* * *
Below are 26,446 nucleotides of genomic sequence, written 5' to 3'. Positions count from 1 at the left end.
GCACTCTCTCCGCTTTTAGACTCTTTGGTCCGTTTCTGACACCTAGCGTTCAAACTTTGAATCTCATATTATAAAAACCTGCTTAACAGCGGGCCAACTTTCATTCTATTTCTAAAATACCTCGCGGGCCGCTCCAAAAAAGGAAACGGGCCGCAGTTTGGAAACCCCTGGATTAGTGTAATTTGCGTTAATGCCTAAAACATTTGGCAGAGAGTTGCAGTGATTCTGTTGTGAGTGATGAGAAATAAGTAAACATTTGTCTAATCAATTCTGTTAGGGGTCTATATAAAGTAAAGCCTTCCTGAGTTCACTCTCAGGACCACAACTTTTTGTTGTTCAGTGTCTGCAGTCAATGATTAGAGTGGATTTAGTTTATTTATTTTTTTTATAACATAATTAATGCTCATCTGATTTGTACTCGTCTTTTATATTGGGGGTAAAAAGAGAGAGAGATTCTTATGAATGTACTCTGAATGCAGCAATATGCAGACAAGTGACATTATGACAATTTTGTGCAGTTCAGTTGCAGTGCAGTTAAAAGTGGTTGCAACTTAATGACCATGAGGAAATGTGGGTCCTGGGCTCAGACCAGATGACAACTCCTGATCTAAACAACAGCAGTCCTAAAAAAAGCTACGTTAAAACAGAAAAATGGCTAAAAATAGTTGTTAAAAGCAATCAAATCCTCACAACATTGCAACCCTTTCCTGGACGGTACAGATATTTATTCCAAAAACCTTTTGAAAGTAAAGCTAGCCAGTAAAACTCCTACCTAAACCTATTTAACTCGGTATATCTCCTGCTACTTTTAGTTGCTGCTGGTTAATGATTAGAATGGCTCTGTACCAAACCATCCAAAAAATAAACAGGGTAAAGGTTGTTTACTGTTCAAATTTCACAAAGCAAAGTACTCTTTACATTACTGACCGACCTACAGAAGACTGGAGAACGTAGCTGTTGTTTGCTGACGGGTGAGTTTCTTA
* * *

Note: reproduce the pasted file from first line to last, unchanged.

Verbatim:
Below are 26,446 nucleotides of genomic sequence, written 5' to 3'. Positions count from 1 at the left end.
GCACTCTCTCCGCTTTTAGACTCTTTGGTCCGTTTCTGACACCTAGCGTTCAAACTTTGAATCTCATATTATAAAAACCTGCTTAACAGCGGGCCAACTTTCATTCTATTTCTAAAATACCTCGCGGGCCGCTCCAAAAAAGGAAACGGGCCGCAGTTTGGAAACCCCTGGATTAGTGTAATTTGCGTTAATGCCTAAAACATTTGGCAGAGAGTTGCAGTGATTCTGTTGTGAGTGATGAGAAATAAGTAAACATTTGTCTAATCAATTCTGTTAGGGGTCTATATAAAGTAAAGCCTTCCTGAGTTCACTCTCAGGACCACAACTTTTTGTTGTTCAGTGTCTGCAGTCAATGATTAGAGTGGATTTAGTTTATTTATTTTTTTTATAACATAATTAATGCTCATCTGATTTGTACTCGTCTTTTATATTGGGGGTAAAAAGAGAGAGAGATTCTTATGAATGTACTCTGAATGCAGCAATATGCAGACAAGTGACATTATGACAATTTTGTGCAGTTCAGTTGCAGTGCAGTTAAAAGTGGTTGCAACTTAATGACCATGAGGAAATGTGGGTCCTGGGCTCAGACCAGATGACAACTCCTGATCTAAACAACAGCAGTCCTAAAAAAAGCTACGTTAAAACAGAAAAATGGCTAAAAATAGTTGTTAAAAGCAATCAAATCCTCACAACATTGCAACCCTTTCCTGGACGGTACAGATATTTATTCCAAAAACCTTTTGAAAGTAAAGCTAGCCAGTAAAACTCCTACCTAAACCTATTTAACTCGGTATATCTCCTGCTACTTTTAGTTGCTGCTGGTTAATGATTAGAATGGCTCTGTACCAAACCATCCAAAAAATAAACAGGGTAAAGGTTGTTTACTGTTCAAATTTCACAAAGCAAAGTACTCTTTACATTACTGACCGACCTACAGAAGACTGGAGAACGTAGCTGTTGTTTGCTGACGGGTGAGTTTCTTA